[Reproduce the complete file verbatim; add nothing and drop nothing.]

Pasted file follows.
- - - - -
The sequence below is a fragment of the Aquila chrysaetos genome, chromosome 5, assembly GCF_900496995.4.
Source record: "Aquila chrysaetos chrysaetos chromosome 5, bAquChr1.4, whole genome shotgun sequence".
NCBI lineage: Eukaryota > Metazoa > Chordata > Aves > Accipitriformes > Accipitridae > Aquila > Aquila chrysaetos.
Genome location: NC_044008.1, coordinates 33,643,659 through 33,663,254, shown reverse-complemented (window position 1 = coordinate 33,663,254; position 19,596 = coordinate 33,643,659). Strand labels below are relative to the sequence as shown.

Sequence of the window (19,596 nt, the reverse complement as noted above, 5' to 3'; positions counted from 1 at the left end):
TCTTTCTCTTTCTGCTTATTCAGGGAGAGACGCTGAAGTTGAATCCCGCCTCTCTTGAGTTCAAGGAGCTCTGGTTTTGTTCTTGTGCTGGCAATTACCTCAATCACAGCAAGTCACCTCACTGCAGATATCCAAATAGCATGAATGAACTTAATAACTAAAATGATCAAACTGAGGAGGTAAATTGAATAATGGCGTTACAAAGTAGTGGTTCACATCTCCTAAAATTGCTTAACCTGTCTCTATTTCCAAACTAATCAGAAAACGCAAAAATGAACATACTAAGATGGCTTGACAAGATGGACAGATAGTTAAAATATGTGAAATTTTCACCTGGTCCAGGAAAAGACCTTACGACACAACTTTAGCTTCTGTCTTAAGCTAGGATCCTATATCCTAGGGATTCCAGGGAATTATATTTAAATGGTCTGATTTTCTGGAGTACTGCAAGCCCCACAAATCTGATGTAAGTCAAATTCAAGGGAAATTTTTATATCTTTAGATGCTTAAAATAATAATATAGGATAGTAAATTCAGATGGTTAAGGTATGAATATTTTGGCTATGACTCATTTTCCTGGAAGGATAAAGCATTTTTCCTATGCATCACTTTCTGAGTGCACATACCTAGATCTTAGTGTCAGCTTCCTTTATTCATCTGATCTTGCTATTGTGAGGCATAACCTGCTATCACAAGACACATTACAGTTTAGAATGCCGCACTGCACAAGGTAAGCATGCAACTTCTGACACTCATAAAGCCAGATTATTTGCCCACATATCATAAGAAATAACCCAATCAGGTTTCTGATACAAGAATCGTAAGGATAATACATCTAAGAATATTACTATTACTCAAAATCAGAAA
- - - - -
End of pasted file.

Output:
The sequence below is a fragment of the Aquila chrysaetos genome, chromosome 5, assembly GCF_900496995.4.
Source record: "Aquila chrysaetos chrysaetos chromosome 5, bAquChr1.4, whole genome shotgun sequence".
NCBI lineage: Eukaryota > Metazoa > Chordata > Aves > Accipitriformes > Accipitridae > Aquila > Aquila chrysaetos.
Genome location: NC_044008.1, coordinates 33,643,659 through 33,663,254, shown reverse-complemented (window position 1 = coordinate 33,663,254; position 19,596 = coordinate 33,643,659). Strand labels below are relative to the sequence as shown.

Sequence of the window (19,596 nt, the reverse complement as noted above, 5' to 3'; positions counted from 1 at the left end):
TCTTTCTCTTTCTGCTTATTCAGGGAGAGACGCTGAAGTTGAATCCCGCCTCTCTTGAGTTCAAGGAGCTCTGGTTTTGTTCTTGTGCTGGCAATTACCTCAATCACAGCAAGTCACCTCACTGCAGATATCCAAATAGCATGAATGAACTTAATAACTAAAATGATCAAACTGAGGAGGTAAATTGAATAATGGCGTTACAAAGTAGTGGTTCACATCTCCTAAAATTGCTTAACCTGTCTCTATTTCCAAACTAATCAGAAAACGCAAAAATGAACATACTAAGATGGCTTGACAAGATGGACAGATAGTTAAAATATGTGAAATTTTCACCTGGTCCAGGAAAAGACCTTACGACACAACTTTAGCTTCTGTCTTAAGCTAGGATCCTATATCCTAGGGATTCCAGGGAATTATATTTAAATGGTCTGATTTTCTGGAGTACTGCAAGCCCCACAAATCTGATGTAAGTCAAATTCAAGGGAAATTTTTATATCTTTAGATGCTTAAAATAATAATATAGGATAGTAAATTCAGATGGTTAAGGTATGAATATTTTGGCTATGACTCATTTTCCTGGAAGGATAAAGCATTTTTCCTATGCATCACTTTCTGAGTGCACATACCTAGATCTTAGTGTCAGCTTCCTTTATTCATCTGATCTTGCTATTGTGAGGCATAACCTGCTATCACAAGACACATTACAGTTTAGAATGCCGCACTGCACAAGGTAAGCATGCAACTTCTGACACTCATAAAGCCAGATTATTTGCCCACATATCATAAGAAATAACCCAATCAGGTTTCTGATACAAGAATCGTAAGGATAATACATCTAAGAATATTACTATTACTCAAAATCAGAAA